In "The Untold Casualties of the Drone War,” Rolling Stone profiled four former members of the drone program who publicly criticized America's use of unmanned aircraft strikes in an open letter to President Barack Obama. "This administration and its predecessors have built a drone program that is one of the most devastating driving forces for terrorism and destabilizations around the world," they wrote. With the release of Eye in the Sky — starring Helen Mirren, Aaron Paul and Alan Rickman — where a moral debate on drone warfare roils between military elites, we decided to revisit what these four vets told us about the bizarre and sometimes horrifying nature of remote control warfare.
The Air Force Pumps Up New Recruits with Metallica
When former drone sensor operators Brandon Bryant and Michael Haas first arrived at Creech Air Force base outside Las Vegas, where much of America's drone war is conducted, they were ushered into a large assembly hall along with dozens of other new officers. The lights went down and the first five power chords of Metallica's "Creeping Death" blasted out from the speakers. A large screen in front flickered to life with images of massive explosions. Cars, buildings and people were swallowed up in sweeping crosshairs, as whoops and cheers rose from the audience in the auditorium. Haas and Bryant looked at each other. A tall, heavyset officer with a large square jaw switched off the screen. "Gentlemen!" the officer boomed. "Welcome to Creech. While here, it will be your job to blow shit up and kill people!"
Drone Operators conduct surveillance on more than combat
A day shift at Creech starts at 7:30 a.m. After a morning briefing and short safety quiz, pilots and sensor operators head off to their ground control station, which is little more than a shack with two seats and a bunch of screens. Most shifts are uneventful, spent watching a drone circle a featureless landscape. "You knew you were in for a shitty shift when you saw the chairs already reclined," says Haas. "That meant you were probably going to be spending the day watching nothing on the screen. Or if you came in when it was morning in Afghanistan you basically got to sit there and watch as guys went into their backyards to take a dump. I must have watched 400 guys take shits."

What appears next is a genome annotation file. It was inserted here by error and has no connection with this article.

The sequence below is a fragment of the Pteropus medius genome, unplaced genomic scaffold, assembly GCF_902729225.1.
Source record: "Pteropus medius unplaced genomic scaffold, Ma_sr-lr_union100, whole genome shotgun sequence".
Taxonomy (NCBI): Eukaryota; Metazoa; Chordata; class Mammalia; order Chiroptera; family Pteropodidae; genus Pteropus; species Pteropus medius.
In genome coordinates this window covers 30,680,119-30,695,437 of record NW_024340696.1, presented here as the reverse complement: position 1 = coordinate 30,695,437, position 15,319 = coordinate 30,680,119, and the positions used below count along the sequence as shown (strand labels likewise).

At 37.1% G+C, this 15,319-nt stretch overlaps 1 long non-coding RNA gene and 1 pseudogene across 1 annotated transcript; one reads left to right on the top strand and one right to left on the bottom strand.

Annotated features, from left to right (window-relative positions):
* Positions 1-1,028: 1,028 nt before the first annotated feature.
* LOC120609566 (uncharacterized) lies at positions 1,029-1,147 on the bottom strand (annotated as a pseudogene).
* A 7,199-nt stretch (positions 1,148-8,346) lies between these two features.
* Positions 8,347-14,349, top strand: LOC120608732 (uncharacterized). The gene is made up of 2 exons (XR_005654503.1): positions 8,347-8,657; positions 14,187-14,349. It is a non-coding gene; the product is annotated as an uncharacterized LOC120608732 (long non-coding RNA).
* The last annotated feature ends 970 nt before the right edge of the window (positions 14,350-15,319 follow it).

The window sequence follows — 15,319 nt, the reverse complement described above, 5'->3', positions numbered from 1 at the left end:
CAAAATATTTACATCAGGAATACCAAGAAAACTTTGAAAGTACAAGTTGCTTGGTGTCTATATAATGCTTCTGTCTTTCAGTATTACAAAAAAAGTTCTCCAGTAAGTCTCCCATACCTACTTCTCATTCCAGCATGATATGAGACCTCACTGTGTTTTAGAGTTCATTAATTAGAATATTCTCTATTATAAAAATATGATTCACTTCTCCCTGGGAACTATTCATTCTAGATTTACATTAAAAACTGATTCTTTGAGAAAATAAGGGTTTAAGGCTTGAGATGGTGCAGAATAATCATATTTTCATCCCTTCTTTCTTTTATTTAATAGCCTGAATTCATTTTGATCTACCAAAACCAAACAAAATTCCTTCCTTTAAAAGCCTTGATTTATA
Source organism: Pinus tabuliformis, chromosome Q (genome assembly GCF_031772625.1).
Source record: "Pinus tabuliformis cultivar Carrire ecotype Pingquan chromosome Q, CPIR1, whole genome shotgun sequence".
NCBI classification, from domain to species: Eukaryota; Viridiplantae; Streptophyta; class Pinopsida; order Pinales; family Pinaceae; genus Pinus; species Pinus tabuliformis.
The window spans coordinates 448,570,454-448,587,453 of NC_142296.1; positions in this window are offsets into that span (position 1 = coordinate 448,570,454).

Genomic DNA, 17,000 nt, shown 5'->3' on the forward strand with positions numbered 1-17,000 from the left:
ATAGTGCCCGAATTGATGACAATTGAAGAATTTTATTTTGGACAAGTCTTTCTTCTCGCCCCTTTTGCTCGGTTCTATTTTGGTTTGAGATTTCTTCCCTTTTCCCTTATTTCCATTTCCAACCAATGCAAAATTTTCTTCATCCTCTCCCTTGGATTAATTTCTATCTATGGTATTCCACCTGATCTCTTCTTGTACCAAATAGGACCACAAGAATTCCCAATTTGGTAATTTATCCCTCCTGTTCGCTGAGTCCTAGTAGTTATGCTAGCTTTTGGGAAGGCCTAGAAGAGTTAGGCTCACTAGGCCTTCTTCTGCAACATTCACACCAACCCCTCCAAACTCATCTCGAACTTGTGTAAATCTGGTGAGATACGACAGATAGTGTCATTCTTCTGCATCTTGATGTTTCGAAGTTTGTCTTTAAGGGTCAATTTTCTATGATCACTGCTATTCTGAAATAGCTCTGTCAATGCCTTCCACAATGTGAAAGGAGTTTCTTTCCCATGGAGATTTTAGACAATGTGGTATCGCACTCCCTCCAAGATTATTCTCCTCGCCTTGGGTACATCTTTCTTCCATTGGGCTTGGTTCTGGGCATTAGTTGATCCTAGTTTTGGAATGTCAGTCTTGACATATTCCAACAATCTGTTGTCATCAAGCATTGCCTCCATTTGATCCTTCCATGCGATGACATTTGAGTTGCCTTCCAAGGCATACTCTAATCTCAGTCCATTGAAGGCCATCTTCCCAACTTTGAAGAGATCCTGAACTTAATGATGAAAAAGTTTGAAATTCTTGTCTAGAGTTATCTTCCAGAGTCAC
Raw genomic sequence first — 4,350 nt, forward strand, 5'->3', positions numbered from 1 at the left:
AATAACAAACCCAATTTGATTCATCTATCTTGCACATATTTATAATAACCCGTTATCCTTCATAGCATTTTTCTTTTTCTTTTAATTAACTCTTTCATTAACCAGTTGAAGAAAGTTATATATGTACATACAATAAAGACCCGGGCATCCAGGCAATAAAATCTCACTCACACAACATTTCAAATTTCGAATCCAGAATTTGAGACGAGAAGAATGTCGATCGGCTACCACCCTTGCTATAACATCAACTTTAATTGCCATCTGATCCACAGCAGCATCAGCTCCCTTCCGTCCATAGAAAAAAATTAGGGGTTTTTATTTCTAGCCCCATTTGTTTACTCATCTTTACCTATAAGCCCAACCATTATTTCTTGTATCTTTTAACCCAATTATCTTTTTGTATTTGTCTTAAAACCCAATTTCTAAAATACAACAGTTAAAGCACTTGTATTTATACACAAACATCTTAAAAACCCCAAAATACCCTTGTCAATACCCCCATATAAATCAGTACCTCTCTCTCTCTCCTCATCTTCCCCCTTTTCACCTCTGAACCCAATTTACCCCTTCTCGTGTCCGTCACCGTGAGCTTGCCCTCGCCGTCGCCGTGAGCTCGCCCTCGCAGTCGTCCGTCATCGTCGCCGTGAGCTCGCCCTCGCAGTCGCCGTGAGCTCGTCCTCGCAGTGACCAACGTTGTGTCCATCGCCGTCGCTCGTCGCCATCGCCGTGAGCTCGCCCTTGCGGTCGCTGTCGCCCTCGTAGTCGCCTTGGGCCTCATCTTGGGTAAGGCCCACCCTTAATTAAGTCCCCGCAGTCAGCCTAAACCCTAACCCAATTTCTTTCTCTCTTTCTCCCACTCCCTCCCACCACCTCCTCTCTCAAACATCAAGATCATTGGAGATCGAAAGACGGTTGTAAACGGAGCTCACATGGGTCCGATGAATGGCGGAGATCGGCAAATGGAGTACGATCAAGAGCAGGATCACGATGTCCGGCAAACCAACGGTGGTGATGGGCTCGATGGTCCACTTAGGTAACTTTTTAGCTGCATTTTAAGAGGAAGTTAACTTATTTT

Numbers on drone strikes are largely unknown
According to the most recent numbers released by U.S. Central Command (CENTCOM), 245 strikes were launched in 2012. Between 2004 and 2016, the CIA's drone program claimed between 2,000 and 4,000 lives in Pakistan, as many as 965 of them thought to be civilians, according to the London-based Bureau of Investigative Journalism. The U.S. has also killed several of its own citizens with drones, most notably American cleric Anwar al-Awlaki, taken out in Yemen in 2011, along with his 16-year-old son, who died in a drone attack two weeks later. Last year, a CIA "signature strike" in Pakistan accidentally killed Warren Weinstein, an American aid worker held captive by Al Qaeda.
Terrorists say drone strikes support recruitment
During the trial of Faisal Shahzad, the Pakistani-American found guilty of attempting to detonate a bomb in Times Square in 2010, the judge asked how he could be willing to kill so many innocent civilians. Shahzad replied, "Well, the drone hits in Afghanistan and Iraq… they kill women, children, they kill everybody." In June of 2013 after Taliban gunmen killed nine visiting climbers and their guide in the mountains of northern Pakistan, a Taliban spokesman told a French reporter that the group had deployed a squadron "to attack foreigners and convey a message to the world against drone strikes." According to Shahzad Akbar, a human rights lawyer in Pakistan, "Taliban leaders have said that every drone strike gets them more suicide bombers… As we speak, there is an operation taking place in North Waziristan where the Taliban are handing out free DVDs containing footage of drone strike victims."
Bernie Sanders is the only candidate critical of the drone program